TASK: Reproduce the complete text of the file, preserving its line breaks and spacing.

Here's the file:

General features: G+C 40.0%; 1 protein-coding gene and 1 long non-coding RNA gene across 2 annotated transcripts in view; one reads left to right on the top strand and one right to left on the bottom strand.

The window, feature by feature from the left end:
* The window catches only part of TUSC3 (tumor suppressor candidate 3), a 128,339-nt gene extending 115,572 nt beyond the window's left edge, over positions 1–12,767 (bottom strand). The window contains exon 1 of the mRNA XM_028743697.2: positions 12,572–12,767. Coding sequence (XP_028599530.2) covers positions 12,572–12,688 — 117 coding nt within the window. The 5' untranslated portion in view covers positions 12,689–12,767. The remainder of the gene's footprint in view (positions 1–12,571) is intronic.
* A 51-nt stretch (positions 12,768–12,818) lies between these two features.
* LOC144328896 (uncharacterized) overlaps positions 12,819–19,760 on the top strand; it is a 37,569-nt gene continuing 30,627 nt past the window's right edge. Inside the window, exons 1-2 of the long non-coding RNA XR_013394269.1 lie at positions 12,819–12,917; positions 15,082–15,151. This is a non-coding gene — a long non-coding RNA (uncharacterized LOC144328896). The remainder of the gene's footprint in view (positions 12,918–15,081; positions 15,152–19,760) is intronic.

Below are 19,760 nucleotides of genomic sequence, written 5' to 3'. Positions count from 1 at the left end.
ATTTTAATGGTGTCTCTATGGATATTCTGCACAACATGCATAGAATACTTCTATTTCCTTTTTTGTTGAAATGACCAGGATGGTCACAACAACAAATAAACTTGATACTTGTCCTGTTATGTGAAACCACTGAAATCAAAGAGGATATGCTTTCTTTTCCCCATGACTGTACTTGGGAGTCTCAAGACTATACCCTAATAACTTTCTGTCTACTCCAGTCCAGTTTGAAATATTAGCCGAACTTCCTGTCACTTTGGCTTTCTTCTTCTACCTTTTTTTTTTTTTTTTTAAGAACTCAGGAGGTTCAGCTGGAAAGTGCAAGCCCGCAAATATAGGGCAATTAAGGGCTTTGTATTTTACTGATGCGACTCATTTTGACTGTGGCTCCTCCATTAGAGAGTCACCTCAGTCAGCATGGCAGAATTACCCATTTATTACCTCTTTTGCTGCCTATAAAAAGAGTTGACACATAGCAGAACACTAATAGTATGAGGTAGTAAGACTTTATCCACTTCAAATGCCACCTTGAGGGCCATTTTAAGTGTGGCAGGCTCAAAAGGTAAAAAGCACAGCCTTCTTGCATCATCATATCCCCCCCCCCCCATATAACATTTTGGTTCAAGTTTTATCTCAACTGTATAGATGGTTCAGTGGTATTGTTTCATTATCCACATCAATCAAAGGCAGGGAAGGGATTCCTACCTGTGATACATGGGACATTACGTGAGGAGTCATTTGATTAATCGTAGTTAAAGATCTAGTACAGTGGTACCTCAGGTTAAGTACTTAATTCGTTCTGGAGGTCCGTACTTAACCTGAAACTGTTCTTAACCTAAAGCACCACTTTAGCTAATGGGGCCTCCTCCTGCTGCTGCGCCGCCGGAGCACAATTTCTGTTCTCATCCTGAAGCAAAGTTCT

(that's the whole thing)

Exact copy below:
General features: G+C 40.0%; 1 protein-coding gene and 1 long non-coding RNA gene across 2 annotated transcripts in view; one reads left to right on the top strand and one right to left on the bottom strand.

The window, feature by feature from the left end:
* The window catches only part of TUSC3 (tumor suppressor candidate 3), a 128,339-nt gene extending 115,572 nt beyond the window's left edge, over positions 1–12,767 (bottom strand). The window contains exon 1 of the mRNA XM_028743697.2: positions 12,572–12,767. Coding sequence (XP_028599530.2) covers positions 12,572–12,688 — 117 coding nt within the window. The 5' untranslated portion in view covers positions 12,689–12,767. The remainder of the gene's footprint in view (positions 1–12,571) is intronic.
* A 51-nt stretch (positions 12,768–12,818) lies between these two features.
* LOC144328896 (uncharacterized) overlaps positions 12,819–19,760 on the top strand; it is a 37,569-nt gene continuing 30,627 nt past the window's right edge. Inside the window, exons 1-2 of the long non-coding RNA XR_013394269.1 lie at positions 12,819–12,917; positions 15,082–15,151. This is a non-coding gene — a long non-coding RNA (uncharacterized LOC144328896). The remainder of the gene's footprint in view (positions 12,918–15,081; positions 15,152–19,760) is intronic.

Below are 19,760 nucleotides of genomic sequence, written 5' to 3'. Positions count from 1 at the left end.
ATTTTAATGGTGTCTCTATGGATATTCTGCACAACATGCATAGAATACTTCTATTTCCTTTTTTGTTGAAATGACCAGGATGGTCACAACAACAAATAAACTTGATACTTGTCCTGTTATGTGAAACCACTGAAATCAAAGAGGATATGCTTTCTTTTCCCCATGACTGTACTTGGGAGTCTCAAGACTATACCCTAATAACTTTCTGTCTACTCCAGTCCAGTTTGAAATATTAGCCGAACTTCCTGTCACTTTGGCTTTCTTCTTCTACCTTTTTTTTTTTTTTTTTAAGAACTCAGGAGGTTCAGCTGGAAAGTGCAAGCCCGCAAATATAGGGCAATTAAGGGCTTTGTATTTTACTGATGCGACTCATTTTGACTGTGGCTCCTCCATTAGAGAGTCACCTCAGTCAGCATGGCAGAATTACCCATTTATTACCTCTTTTGCTGCCTATAAAAAGAGTTGACACATAGCAGAACACTAATAGTATGAGGTAGTAAGACTTTATCCACTTCAAATGCCACCTTGAGGGCCATTTTAAGTGTGGCAGGCTCAAAAGGTAAAAAGCACAGCCTTCTTGCATCATCATATCCCCCCCCCCCCATATAACATTTTGGTTCAAGTTTTATCTCAACTGTATAGATGGTTCAGTGGTATTGTTTCATTATCCACATCAATCAAAGGCAGGGAAGGGATTCCTACCTGTGATACATGGGACATTACGTGAGGAGTCATTTGATTAATCGTAGTTAAAGATCTAGTACAGTGGTACCTCAGGTTAAGTACTTAATTCGTTCTGGAGGTCCGTACTTAACCTGAAACTGTTCTTAACCTAAAGCACCACTTTAGCTAATGGGGCCTCCTCCTGCTGCTGCGCCGCCGGAGCACAATTTCTGTTCTCATCCTGAAGCAAAGTTCT